Back in the 90s, when I became sexually active, I was pretty quickly advised by friends to make use of free sexual health services to mitigate against the potential harms of sexually transmitted diseases. This came with a stark warning: do not use your real name, or records will exist that could cause problems. The risk most often cited was that insurance companies and banks could demand medical records from me that would prove that I was gay, and so either cancel existing policies or charge more simply on the basis of sexuality. In other words, being honest about sexuality was a no-no, and I couldn’t afford the risk involved in combining honesty about my sexual activity with honesty about my identity.
HCCH Medical Records/Wikimedia/Jackhsiao. Creative commons
Of course they never checked my identity, because quite rightly their priority lay in improving public health. The anonymity offered by these services through their tacit acceptance of false personal information clearly resulted from knowledge that, without absolute confidentiality, people in high-risk groups would simply stay away. If they did that, the services would have failed in their mission to reduce harm.
Roll forward 20 years and that stealth seems a distant memory. With protection against discrimination in place, the NHS has enjoyed a great degree of public trust, at least amongst the LGBT community. Trust that inevitably boosts their ability to assess developments in diseases, public behaviour and treatment.
Now, with the controversy surrounding the release of patient data, it seems the importance and value of confidentiality is all but forgotten in the rush to give drug companies and the police the access they desire. We are told our privacy is taken care of: we can opt out of the central database, and the data in it will be “pseudonymised” – a process by which directly identifiable personal information is removed. In fact, as has been widely reported by newspapers, this turns out not to be entirely true: the police will have access to data by named individuals without a warrant, undermining perhaps the most vital confidential relationship in society. There may be positive aims mixed in with this mess – a rich data set which could lead to improved understanding of disease, better treatments and the like – but trust has been torpedoed. Think about it: GPs are, generally, people who the public feel they can trust.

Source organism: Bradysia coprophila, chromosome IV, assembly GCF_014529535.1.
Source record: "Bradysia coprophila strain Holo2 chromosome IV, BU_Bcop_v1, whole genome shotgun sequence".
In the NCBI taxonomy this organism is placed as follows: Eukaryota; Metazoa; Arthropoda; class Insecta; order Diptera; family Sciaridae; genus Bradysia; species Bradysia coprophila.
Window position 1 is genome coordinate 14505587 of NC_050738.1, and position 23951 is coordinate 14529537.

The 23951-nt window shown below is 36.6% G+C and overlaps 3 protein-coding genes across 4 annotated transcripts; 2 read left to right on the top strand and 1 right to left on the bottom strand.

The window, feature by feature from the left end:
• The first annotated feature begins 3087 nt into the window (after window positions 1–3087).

Effective healthcare depends on the ability to be honest without fear of repercussions, and this has to include illicit drug use. Government policy on drug use is ostensibly predicated on harm reduction, yet the legal status of most recreational drugs puts vast numbers of people on the wrong side of the law: 2.7 million, according to the 2012-2013 Crime Survey for England and Wales, or 8.2% of the adult population. For young people this figure is over 16%.
Drug use potentially leads to harm that can only be exacerbated if people feel they cannot trust the NHS enough to discuss their use and the attendant risks, and the most vulnerable will pay the highest price. If you’re admitted to hospital after overindulging, for example, are you more or less likely to admit everything you’ve done if you know the police have the right to interrogate your medical records without a warrant? The answer is as obvious as the need for doctors to know why you’re as ill as you are. So once again, government policy will only serve to increase the risks involved in drug use, while they keep trotting out the tired and ever less credible line that current drug laws reduce harm.
Now the plans have been put back six months while privacy concerns are addressed. This is a golden opportunity for politicians to restore the privacy and trust inherent in the doctor-patient relationship, but it looks likely to be wasted and the time used instead to allow the issue to drift out of public consciousness.
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